Resources Research

Making local sense of food, urban growth, population and energy

Does a food price index plateau signal rising real food prices?

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The short red line is more worrying than the gyrating blue line.

The short red line is more worrying than the gyrating blue line.

We have from the FAO this month (that means February 2013, released in March), the updated FAO food price index coinciding with its Crop Prospects and Food Situation. This dual release gives us the opportunity to look at the interplay between the FAO food price index and its cereals sub-index, what the ‘Prospects’ quarterly has said about cereals worldwide, and what recent index numbers seem to be telling us.

First the tale of the unfiltered numbers. The FAO Food Price Index averaged 210 points in February 2013, unchanged from January but – FAO points out with what sounds to me like mild relief – “five points (2.5%) below the corresponding month last year”. More interesting is the observation by the food price indexers that “since November the Index has moved within a narrow 210-212 point range, as increases in the prices of dairy products and oils/fats were largely balanced out by declines in the prices of cereals and sugar”.

The usual blue pair

The usual blue pair

If you dwell awhile on the chart I have made for just the cereals sub-index of the FAO food price index (above left), which traces the journey of this sub-index from 2008 January, you will see that from 2008 July it plunged and stayed low (relatively for this period) until 2010 June, and then the ascent to the 230-250 level was steep. And there it has remained. The short red line describes a cumulative average for the 12 months until 2013 February, and the trend for this ‘alarum’ (I am partial to medieval English) is quite clear, forsooth.

Since we have discussed earlier what the FAO food price index in fact describes, which is not what food consumers pay for their daily several hundred grams (if that, sadly) of staples, this does to me look like we can read a plateau as signalling persistent high and rising true cost of food to consumer. Perhaps I should petition the folks inside that citadel on Rome’s Viale delle Terme di Caracalla to rename their index into an indicator.

The leading wheat producers for 2013

The leading wheat producers for 2013

But only if they are not otherwise busy answering telephone calls (or telegrams, as they did in an earlier and far less frenetic age) about the ‘early prospects for 2013 cereal crops’ which is the star of this quarter’s Crop Prospects and Food Situation bulletin. For, here is what they have said:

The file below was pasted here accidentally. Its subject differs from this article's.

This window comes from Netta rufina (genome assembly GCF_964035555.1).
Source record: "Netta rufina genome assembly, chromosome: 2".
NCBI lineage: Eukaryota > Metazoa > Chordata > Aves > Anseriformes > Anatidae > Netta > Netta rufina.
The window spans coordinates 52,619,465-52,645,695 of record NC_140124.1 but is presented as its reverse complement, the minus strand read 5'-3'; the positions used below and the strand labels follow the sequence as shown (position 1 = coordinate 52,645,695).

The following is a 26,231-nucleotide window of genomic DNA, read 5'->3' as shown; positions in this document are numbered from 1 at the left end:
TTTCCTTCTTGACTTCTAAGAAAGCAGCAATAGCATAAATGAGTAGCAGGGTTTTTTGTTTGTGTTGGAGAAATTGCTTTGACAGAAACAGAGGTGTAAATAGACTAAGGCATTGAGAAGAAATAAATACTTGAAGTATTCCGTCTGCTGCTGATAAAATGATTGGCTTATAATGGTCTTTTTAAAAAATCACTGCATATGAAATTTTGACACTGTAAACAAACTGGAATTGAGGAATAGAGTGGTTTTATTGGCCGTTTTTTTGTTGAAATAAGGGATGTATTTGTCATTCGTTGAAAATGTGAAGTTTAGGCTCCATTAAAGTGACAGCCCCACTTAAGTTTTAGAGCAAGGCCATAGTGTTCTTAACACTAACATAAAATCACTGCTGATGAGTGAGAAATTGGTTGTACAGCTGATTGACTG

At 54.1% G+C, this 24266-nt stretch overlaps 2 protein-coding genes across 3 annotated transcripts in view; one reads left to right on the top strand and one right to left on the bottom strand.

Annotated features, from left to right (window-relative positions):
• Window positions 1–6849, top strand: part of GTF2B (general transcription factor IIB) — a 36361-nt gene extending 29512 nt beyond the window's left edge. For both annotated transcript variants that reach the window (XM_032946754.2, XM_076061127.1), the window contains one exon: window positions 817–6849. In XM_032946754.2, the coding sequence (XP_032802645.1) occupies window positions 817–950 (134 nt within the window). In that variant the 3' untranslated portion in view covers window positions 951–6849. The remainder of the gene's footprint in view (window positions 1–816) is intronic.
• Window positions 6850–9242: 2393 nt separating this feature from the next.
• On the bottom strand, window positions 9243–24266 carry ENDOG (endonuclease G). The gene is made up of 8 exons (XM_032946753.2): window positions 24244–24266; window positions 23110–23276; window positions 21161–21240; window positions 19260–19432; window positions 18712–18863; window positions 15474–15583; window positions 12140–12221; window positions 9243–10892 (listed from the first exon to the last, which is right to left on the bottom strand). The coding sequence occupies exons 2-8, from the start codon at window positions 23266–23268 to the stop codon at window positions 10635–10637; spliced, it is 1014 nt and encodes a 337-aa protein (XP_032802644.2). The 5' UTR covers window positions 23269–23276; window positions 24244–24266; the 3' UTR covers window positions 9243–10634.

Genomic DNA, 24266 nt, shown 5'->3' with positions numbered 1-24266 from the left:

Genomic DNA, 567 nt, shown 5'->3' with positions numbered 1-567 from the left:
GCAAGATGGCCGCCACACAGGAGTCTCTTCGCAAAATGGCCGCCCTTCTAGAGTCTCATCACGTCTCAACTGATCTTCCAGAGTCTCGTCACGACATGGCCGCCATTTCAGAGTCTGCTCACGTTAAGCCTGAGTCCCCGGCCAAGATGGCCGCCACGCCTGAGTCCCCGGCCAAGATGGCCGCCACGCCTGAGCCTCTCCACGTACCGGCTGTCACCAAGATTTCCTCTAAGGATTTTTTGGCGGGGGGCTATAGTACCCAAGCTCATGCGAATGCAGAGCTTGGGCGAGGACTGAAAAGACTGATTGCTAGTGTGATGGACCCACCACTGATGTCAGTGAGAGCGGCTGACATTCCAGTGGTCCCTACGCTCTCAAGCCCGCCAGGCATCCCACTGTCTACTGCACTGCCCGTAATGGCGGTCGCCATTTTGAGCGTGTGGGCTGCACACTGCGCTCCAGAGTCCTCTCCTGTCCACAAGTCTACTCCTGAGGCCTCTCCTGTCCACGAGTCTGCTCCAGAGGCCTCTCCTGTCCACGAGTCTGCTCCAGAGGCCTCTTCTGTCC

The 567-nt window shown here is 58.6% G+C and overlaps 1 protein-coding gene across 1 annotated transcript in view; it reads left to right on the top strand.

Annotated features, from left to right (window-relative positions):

“FAO’s first forecast for world wheat production in 2013 stands at 690 million tonnes, representing an increase of 4.3 percent from the 2012 harvest and, the second largest crop on record after that of 2011. The increase is expected mostly in Europe, driven by an expansion in area in response to high prices, and a recovery in yields from below-average levels in some parts last year, notably the Russian Federation.”

Cereals production in Asia

Cereals production in Asia

Elsewhere in Europe, we have been told, prospects are satisfactory in the Russian Federation (a big jump, as the chart shows). In neighbouring Ukraine, a large recovery in wheat output is forecast. In North America, the outlook in the USA has been diplomatically called “less favourable than among the other major wheat producing countries” (makes me wonder if the Prospects authors have been fraternising too frequently with UNFCCC staff). Perhaps they haven’t yet noticed the US Drought Monitor, which may explain the “aggregate wheat output is tentatively forecast to decrease” for the USA.

In Asia, the Prospects expects “a record wheat output of some 121 million tonnes in 2013” in the People’s Republic (of China, newly minus Wen Jiabao as premier). It also expects “a record wheat output” in Pakistan and “another bumper crop” in India (what will that do to the already mountainous central stocks of cereals?). Australia and wheat can be summarised (by me, not them) in a word: uncertain.

Written by makanaka

March 7, 2013 at 20:23

One Response

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  1. […] Sell wheat? Prices are high, but forecasts are good. […]


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